15 farming changes Labour pledges in animal welfare plan

Labour has pledged to ban the badger cull, tackle livestock worrying and end the use of cages on British farms by 2025. 

Released on Wednesday (28 August), Labour’s animal welfare manifesto emphasises the need for high welfare standards in farming and states that outdated and cruel practices must be phased out.

It calls the badger cull “inhumane and ineffective” and says the party supports a move away from highly intensive, environmentally damaging farming methods.

See also: What to do if you’re a victim of… sheep worrying

Farmers Weekly has listed the 15 key changes Labour wants to make to the agriculture industry.

  1. End the badger cull

    Labour says it would instead work on non-lethal interventions to reduce the incidence of disease in cattle.

  2. End the use of cages on British farms by 2025
  3. Introduce a phased ban on sow farrowing crates

    Labour says a reasonable phase-out period would allow replacement with safe, free-farrowing systems. Farmers would be supported during a transition period by farm support payments.

  4. Ban live exports for slaughter and fattening

    Labour says this would include an exemption for breeding animals, providing provision was in place ensuring transport under genuinely high welfare standards. This would also include an exemption for livestock transported across the Northern Ireland border.

  5. Ban imports of foie gras
  6. Take action to tackle livestock worrying
  7. Commit to keeping and strengthening the statutory codes of practice covering the treatment of farm animals
  8. Research into the impact on animal welfare of highly intensive livestock farming practices
  9. Bring in measures to effectively tackle hare coursing
  10. Design post-Brexit farm subsidies to reward and encourage both high animal welfare standards and environmental practices

    Labour says it would embed and enhance in policy the responsibility for farmers to conserve, enhance and create safe habitats for birds and animals during the breeding season, and encourage the growth of wildflowers.

  11. Introduce a formal whistleblowing procedure through the Food Standards Agency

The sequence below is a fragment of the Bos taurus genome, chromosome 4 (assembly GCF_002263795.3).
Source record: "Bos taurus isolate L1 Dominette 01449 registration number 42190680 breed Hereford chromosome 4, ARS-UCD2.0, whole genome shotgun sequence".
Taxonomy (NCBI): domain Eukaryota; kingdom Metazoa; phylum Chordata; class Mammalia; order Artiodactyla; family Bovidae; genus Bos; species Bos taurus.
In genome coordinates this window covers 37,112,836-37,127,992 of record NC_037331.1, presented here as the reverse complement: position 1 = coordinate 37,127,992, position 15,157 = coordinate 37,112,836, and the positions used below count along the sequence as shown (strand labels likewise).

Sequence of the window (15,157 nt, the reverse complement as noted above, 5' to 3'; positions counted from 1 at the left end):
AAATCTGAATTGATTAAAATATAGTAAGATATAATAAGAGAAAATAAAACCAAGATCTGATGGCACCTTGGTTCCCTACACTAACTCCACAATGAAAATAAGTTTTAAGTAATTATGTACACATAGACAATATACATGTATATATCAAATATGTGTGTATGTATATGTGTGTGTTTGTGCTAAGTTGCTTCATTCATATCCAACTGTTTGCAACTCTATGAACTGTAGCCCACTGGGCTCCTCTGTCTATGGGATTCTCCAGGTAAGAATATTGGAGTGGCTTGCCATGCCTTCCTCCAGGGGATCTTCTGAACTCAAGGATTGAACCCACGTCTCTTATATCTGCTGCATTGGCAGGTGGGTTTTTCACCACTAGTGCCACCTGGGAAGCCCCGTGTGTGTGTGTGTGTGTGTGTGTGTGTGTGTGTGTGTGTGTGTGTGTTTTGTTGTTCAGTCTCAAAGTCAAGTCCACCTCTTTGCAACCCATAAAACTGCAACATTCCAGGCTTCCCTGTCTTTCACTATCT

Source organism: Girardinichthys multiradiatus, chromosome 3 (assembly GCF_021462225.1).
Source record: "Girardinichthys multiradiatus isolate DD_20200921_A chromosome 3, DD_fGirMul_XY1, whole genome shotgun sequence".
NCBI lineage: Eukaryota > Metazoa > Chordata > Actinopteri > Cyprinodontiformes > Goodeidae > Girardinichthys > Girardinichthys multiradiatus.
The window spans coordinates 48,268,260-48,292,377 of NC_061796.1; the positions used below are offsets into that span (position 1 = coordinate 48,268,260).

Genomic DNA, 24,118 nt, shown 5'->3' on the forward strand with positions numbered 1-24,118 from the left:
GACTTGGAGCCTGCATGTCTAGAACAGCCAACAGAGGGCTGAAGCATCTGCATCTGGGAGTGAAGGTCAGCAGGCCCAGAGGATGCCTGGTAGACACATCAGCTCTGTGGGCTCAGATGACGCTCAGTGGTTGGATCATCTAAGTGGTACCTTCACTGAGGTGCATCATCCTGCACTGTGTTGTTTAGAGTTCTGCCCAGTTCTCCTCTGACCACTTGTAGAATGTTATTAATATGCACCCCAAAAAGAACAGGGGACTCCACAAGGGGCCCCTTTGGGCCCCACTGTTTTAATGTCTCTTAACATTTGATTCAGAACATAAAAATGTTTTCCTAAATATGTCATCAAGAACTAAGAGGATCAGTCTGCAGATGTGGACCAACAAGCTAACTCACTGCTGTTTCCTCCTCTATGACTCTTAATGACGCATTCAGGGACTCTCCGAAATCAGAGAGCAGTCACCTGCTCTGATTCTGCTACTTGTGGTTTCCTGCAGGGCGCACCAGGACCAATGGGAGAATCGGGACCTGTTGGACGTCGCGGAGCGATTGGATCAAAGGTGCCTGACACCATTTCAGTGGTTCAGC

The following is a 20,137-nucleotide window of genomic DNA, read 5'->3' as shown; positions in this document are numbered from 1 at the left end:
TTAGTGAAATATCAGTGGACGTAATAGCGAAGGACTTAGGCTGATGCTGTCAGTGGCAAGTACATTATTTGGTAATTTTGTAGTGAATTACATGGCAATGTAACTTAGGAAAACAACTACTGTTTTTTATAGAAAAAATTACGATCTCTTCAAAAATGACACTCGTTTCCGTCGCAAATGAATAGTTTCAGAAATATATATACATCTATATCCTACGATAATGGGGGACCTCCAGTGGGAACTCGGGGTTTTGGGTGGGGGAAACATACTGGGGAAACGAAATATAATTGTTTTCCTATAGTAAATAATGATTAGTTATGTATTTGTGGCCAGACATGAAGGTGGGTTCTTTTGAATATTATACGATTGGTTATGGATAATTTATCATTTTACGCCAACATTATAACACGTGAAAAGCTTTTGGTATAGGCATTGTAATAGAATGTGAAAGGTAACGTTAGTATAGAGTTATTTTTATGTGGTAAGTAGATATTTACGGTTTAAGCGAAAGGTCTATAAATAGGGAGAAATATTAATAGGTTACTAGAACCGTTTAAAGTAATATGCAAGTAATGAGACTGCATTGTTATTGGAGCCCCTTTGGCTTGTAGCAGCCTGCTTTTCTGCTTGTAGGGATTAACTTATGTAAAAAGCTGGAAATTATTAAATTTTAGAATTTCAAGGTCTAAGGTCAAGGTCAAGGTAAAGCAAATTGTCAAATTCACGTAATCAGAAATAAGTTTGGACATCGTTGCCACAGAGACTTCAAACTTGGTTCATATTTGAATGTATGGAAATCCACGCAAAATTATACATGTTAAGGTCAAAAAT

Labour says this would enable employees to report bad behaviour and practice within abattoirs.

  12. Increase management accountability of poor employment practices that undermine workforce standards
  13. Carry out a review of training and standards within slaughterhouses

    Labour says this would consider the overall management of a farm and the treatment of the individual animals. It says farmers need to feed the nation with high quality, affordable food produced to standards the public can trust.

  14. Appointment of an animal welfare commissioner

    Labour says this would ensure that government policy was continually informed and underpinned by the latest scientific evidence on animal sentience and best practice in animal welfare.

  15. Game birds

    Labour would implement an independent review into the economic, environmental and wildlife impacts of driven grouse shooting and model alternatives. It would also enact the previous Labour government’s proposed legislation on cage rearing of game birds.

The British Association for Shooting and Conservation (BASC) has welcomed some of the policy statements but is concerned that others could have a detrimental impact on wildlife management activities in the countryside.

A BASC spokesman said the proposed ban on the cage rearing of gamebirds appears to be based on a misunderstanding because no gamebirds are reared in cages. Cages are used by a minority of game farms for laying stock.

BASC plans to meet members of the Labour shadow environment team soon to seek clarification and make the argument for well-regulated shooting and wildlife management in detail.